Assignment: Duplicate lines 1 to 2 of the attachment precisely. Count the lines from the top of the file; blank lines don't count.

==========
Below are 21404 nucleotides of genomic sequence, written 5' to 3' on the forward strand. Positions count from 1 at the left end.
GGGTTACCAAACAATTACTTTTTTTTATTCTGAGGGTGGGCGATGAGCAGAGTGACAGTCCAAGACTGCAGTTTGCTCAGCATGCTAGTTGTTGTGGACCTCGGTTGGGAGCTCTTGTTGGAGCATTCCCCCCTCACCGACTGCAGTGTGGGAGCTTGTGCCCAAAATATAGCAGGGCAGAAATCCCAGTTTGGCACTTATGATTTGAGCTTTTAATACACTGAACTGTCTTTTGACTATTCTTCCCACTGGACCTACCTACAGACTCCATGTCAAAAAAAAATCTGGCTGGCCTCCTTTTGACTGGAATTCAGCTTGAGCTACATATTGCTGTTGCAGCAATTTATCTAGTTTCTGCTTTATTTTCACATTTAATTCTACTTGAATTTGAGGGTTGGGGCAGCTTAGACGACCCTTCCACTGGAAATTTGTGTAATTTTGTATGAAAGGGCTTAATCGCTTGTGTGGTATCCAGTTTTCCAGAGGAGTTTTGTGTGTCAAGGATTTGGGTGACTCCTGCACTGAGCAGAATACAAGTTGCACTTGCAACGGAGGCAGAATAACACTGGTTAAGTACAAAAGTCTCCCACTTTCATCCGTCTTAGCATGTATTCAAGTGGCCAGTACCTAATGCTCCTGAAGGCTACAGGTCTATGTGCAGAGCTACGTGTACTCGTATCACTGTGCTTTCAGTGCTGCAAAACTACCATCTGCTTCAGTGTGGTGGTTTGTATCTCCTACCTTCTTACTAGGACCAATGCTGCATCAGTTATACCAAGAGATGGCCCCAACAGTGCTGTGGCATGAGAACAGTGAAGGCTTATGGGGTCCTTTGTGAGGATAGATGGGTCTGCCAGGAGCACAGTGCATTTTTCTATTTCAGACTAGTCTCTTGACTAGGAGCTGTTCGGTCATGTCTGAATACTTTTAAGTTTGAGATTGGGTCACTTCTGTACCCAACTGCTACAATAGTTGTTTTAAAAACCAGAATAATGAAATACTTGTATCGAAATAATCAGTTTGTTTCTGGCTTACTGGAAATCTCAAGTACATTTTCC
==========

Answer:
Below are 21404 nucleotides of genomic sequence, written 5' to 3' on the forward strand. Positions count from 1 at the left end.
GGGTTACCAAACAATTACTTTTTTTTATTCTGAGGGTGGGCGATGAGCAGAGTGACAGTCCAAGACTGCAGTTTGCTCAGCATGCTAGTTGTTGTGGACCTCGGTTGGGAGCTCTTGTTGGAGCATTCCCCCCTCACCGACTGCAGTGTGGGAGCTTGTGCCCAAAATATAGCAGGGCAGAAATCCCAGTTTGGCACTTATGATTTGAGCTTTTAATACACTGAACTGTCTTTTGACTATTCTTCCCACTGGACCTACCTACAGACTCCATGTCAAAAAAAAATCTGGCTGGCCTCCTTTTGACTGGAATTCAGCTTGAGCTACATATTGCTGTTGCAGCAATTTATCTAGTTTCTGCTTTATTTTCACATTTAATTCTACTTGAATTTGAGGGTTGGGGCAGCTTAGACGACCCTTCCACTGGAAATTTGTGTAATTTTGTATGAAAGGGCTTAATCGCTTGTGTGGTATCCAGTTTTCCAGAGGAGTTTTGTGTGTCAAGGATTTGGGTGACTCCTGCACTGAGCAGAATACAAGTTGCACTTGCAACGGAGGCAGAATAACACTGGTTAAGTACAAAAGTCTCCCACTTTCATCCGTCTTAGCATGTATTCAAGTGGCCAGTACCTAATGCTCCTGAAGGCTACAGGTCTATGTGCAGAGCTACGTGTACTCGTATCACTGTGCTTTCAGTGCTGCAAAACTACCATCTGCTTCAGTGTGGTGGTTTGTATCTCCTACCTTCTTACTAGGACCAATGCTGCATCAGTTATACCAAGAGATGGCCCCAACAGTGCTGTGGCATGAGAACAGTGAAGGCTTATGGGGTCCTTTGTGAGGATAGATGGGTCTGCCAGGAGCACAGTGCATTTTTCTATTTCAGACTAGTCTCTTGACTAGGAGCTGTTCGGTCATGTCTGAATACTTTTAAGTTTGAGATTGGGTCACTTCTGTACCCAACTGCTACAATAGTTGTTTTAAAAACCAGAATAATGAAATACTTGTATCGAAATAATCAGTTTGTTTCTGGCTTACTGGAAATCTCAAGTACATTTTCC